Some say the world will end in fire, some say in ice, but Woods understands it’s more likely to end in endless departmental meetings and endlessly-calibrated politeness. Always Blue is a cool-headed look at the future that none of us want but that we may well deserve. A subtle and satirical tale underlaid with an all-too-real grimness.” —Brian Evenson, author of The Open Curtain
“Dropped into an authoritarian future, Vera Kurian’s story swiftly had me identifying with the unnamed author and their struggles with hiding an illegal android, and navigating the liminal space between the ‘illegal’ that is necessary for survival and the ‘illegal’ that truly is sedition.” —Josh MacPhee, member of Justseeds Artists’ Cooperative and co-founder of Interference Archive
“Muri is the rare story that perfectly encapsulates itself in metaphor and message. Suffused with dread, and hiding nothing of its consequences, Shelby still manages to pull the reader along, to lull them into the obvious lesson, only to reveal that the true moral is greater and more menacing than what has been imagined. Reading Muri is like being taught how to swim in the ocean, and to be fooled into thinking all you have to fear are the waves.” —Eric Shonkwiler, author of Above All Men.
“Using Herman Melville’s Benito Cereno as backdrop, Shelby reimagines the classic tale of madness, isolation, and revolution for the modern age. With the detailed urgency that would appeal to readers of Margaret Atwood, Allegra Hyde, or Jeff VanderMeer, Shelby’s seminal work confronts head-on the myriad attitudes toward climate change and all the hope and despair at the very heart of ‘the Impact,’ tightly wrapped in brisk, energetic lyricism. Timely, accessible, and precise, this ticking timebomb of a story will wrack you from page one, and will leave you commandeering a line from the book to describe Shelby, herself: that she is the “Paul Revere of Impact,’ riding forward to warn you to wake the hell up before the lantern goes out.” —Leah Angstman, editor-in-chief of Alternating Current Press and The Coil, and editor of Undeniable: Writers Respond to Climate Change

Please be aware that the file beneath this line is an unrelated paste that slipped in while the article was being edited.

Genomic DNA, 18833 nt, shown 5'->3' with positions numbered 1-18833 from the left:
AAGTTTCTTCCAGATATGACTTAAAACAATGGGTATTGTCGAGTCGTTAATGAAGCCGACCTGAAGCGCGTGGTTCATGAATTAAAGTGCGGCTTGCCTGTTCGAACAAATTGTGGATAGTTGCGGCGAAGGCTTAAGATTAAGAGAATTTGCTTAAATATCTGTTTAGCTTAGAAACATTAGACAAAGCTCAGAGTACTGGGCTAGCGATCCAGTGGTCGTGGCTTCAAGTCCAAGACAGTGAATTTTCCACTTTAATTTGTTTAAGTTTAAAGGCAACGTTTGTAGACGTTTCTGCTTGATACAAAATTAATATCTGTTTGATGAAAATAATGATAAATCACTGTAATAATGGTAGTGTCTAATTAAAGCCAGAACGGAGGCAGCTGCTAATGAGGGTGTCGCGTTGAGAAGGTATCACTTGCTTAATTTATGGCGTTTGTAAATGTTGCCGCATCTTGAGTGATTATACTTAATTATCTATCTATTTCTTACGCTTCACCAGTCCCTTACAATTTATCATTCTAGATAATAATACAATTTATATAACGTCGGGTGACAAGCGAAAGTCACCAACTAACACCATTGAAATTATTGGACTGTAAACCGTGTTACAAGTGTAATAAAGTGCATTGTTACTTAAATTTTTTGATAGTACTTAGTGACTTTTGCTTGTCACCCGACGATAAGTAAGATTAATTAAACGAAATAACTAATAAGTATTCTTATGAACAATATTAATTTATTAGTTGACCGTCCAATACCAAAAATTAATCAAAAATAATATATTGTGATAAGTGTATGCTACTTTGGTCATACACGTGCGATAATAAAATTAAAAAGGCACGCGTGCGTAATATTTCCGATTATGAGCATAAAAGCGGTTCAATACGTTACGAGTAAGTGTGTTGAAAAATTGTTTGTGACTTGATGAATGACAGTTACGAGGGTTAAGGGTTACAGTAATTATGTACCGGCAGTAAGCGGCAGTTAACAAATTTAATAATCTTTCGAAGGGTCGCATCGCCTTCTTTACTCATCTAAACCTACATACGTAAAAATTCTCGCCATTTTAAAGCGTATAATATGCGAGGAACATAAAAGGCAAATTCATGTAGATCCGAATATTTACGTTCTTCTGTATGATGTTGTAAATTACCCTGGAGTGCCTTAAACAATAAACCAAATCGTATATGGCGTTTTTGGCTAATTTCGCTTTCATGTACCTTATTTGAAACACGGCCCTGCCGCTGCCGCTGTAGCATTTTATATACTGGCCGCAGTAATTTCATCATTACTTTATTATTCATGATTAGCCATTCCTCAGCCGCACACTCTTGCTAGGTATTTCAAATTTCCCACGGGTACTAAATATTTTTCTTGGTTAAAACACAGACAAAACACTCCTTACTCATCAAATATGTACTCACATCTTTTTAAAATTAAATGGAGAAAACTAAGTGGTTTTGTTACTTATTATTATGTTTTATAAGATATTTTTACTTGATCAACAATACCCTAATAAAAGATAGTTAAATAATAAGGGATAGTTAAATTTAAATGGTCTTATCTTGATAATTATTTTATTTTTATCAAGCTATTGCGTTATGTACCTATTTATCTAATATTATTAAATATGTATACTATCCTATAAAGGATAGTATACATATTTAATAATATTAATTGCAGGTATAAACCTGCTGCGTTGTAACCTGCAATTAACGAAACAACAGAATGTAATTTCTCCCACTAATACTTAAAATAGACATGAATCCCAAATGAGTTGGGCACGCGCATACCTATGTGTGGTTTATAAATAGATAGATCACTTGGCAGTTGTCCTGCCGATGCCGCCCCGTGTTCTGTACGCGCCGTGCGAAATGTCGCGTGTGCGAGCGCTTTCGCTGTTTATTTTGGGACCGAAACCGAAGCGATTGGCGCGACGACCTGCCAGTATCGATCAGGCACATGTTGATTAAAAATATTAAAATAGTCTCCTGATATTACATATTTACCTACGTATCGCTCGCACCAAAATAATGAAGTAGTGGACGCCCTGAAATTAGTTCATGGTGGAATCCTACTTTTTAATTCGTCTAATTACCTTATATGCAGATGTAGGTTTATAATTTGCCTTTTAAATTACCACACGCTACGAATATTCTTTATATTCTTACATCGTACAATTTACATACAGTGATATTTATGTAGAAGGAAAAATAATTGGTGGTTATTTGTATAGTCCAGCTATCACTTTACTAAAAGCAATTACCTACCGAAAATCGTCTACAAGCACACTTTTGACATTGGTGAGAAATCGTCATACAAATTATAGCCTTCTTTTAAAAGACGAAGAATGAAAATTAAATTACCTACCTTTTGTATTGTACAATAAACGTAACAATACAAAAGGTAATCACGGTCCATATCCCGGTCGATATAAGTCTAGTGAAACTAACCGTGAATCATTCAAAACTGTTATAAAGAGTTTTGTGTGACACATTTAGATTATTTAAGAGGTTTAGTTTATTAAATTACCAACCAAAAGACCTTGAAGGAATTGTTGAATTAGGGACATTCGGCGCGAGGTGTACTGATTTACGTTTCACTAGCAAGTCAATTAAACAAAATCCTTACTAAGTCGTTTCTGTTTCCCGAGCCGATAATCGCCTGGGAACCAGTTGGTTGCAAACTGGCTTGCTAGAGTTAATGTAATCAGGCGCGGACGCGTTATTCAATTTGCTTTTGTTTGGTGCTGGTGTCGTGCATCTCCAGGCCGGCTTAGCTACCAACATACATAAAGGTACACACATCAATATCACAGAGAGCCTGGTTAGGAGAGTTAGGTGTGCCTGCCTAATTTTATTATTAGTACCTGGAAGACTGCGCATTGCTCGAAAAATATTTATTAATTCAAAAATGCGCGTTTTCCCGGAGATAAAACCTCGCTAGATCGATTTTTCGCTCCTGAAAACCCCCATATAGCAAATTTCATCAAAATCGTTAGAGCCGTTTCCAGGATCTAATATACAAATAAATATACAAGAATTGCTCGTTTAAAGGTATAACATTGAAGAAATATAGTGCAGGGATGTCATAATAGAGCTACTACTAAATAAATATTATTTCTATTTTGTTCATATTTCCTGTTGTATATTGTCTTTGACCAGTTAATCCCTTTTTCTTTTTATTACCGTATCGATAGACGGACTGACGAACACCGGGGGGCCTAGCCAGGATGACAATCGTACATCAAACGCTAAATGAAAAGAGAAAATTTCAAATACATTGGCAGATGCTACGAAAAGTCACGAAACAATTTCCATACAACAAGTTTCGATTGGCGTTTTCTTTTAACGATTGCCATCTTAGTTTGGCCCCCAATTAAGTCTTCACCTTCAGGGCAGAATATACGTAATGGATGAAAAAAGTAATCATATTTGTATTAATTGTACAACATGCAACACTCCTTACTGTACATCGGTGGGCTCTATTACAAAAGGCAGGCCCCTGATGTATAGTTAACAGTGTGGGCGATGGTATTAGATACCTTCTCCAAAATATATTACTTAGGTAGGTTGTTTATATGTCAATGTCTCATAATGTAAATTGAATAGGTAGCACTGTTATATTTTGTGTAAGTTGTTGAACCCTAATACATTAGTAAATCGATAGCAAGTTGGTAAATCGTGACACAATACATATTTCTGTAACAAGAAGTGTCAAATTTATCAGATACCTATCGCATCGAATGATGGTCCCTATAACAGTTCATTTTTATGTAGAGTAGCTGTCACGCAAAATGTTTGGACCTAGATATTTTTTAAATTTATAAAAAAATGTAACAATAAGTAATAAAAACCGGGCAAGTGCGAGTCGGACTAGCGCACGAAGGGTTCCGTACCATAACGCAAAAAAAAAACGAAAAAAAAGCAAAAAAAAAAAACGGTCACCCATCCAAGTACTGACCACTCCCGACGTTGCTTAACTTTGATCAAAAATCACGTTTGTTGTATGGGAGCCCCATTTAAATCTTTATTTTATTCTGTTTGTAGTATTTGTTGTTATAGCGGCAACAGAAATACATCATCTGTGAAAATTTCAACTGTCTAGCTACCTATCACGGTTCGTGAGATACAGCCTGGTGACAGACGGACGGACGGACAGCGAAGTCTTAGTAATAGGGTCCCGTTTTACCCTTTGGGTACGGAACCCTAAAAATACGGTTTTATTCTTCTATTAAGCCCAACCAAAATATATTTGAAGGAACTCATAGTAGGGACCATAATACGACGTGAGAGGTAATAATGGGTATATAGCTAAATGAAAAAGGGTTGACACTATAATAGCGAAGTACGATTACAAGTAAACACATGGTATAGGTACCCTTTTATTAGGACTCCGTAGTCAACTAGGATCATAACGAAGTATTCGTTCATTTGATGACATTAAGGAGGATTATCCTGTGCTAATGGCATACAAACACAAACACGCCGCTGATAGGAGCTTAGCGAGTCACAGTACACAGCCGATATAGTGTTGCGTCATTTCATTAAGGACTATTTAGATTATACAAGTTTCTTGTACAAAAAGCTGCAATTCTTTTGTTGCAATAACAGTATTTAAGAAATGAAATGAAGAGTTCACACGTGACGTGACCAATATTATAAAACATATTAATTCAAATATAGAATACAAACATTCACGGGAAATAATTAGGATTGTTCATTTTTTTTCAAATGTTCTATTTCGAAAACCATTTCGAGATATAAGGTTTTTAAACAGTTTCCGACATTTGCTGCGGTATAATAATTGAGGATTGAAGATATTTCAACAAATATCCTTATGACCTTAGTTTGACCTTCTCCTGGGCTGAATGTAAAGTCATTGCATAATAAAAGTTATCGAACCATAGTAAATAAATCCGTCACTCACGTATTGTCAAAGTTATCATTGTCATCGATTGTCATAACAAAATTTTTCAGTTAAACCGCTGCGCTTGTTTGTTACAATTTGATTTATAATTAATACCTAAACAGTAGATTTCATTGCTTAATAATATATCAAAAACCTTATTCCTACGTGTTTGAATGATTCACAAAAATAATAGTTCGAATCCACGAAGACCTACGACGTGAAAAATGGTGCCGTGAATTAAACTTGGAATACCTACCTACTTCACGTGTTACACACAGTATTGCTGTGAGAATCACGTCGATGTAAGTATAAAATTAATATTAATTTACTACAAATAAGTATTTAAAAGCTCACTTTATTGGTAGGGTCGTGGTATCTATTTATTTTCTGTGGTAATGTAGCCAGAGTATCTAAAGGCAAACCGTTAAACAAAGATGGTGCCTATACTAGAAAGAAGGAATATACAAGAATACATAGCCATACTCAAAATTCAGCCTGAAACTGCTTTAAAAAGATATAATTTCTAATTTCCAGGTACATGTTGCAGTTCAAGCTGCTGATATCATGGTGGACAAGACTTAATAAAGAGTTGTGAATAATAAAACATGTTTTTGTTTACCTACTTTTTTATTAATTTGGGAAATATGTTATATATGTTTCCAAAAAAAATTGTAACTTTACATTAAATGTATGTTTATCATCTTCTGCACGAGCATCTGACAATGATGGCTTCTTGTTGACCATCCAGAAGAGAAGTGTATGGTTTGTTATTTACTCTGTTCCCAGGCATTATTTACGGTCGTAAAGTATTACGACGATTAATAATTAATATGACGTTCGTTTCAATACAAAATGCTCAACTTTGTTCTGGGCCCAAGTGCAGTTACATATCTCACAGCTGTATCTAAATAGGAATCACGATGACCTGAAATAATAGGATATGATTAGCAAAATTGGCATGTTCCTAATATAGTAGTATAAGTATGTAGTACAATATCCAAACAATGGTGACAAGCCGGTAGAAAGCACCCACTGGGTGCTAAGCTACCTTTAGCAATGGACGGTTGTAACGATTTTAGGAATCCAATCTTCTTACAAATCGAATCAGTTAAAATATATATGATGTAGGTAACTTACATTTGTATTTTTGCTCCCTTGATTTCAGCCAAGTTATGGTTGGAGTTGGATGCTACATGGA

Hard Mother, Spider Mother, Soft Mother
“In this unexpected sci-fi tale, set in a not-too-futuristic surveillance state, Hal Y. Zhang renders Chinese mother-daughter relationships with tenderness and empathy. Come for the brain-eating fungal infections, stay for the insights on generational losses and memory.” —Ling Ma, author of Severance
What You Call
“A document of obsessive love cut with oblique meditations on ability, on posthuman bodies, and on the emotional afterlife of obsolete labor: Germ Lynn has written a very sad and very recommended postcard from a future that’s coming.” —Jeanne Thornton, author of The Dream of Doctor Bantam and The Black Emerald
“[In germ lynn’s What You Call], readers are prompted—ironically, through the travails of a friendly robot—to juxtapose rosy teleological characterizations of progress with the dangers of technological dependencies. A take-away lesson is the need for humans to retain and embrace their existential resilience.” —Jennifer Robertson, author of Robo Sapiens Japanicus: Robots, Gender, Family and the Japanese Nation.
Milo (01001101 01101001 01101100 01101111)
“Short, sharp, and chilling.” —Gareth L. Powell, author of Embers of War, Ragged Alice, and Ack-Ack Mackaque.
“Milo is a worthy contribution to the literature of transhumanism—economical, clever, and unexpectedly powerful.”—Alec Nevala-Lee, author of Astounding: John W. Campbell, Isaac Asimov, Robert A. Heinlein, L. Ron Hubbard, and the Golden Age of Science Fiction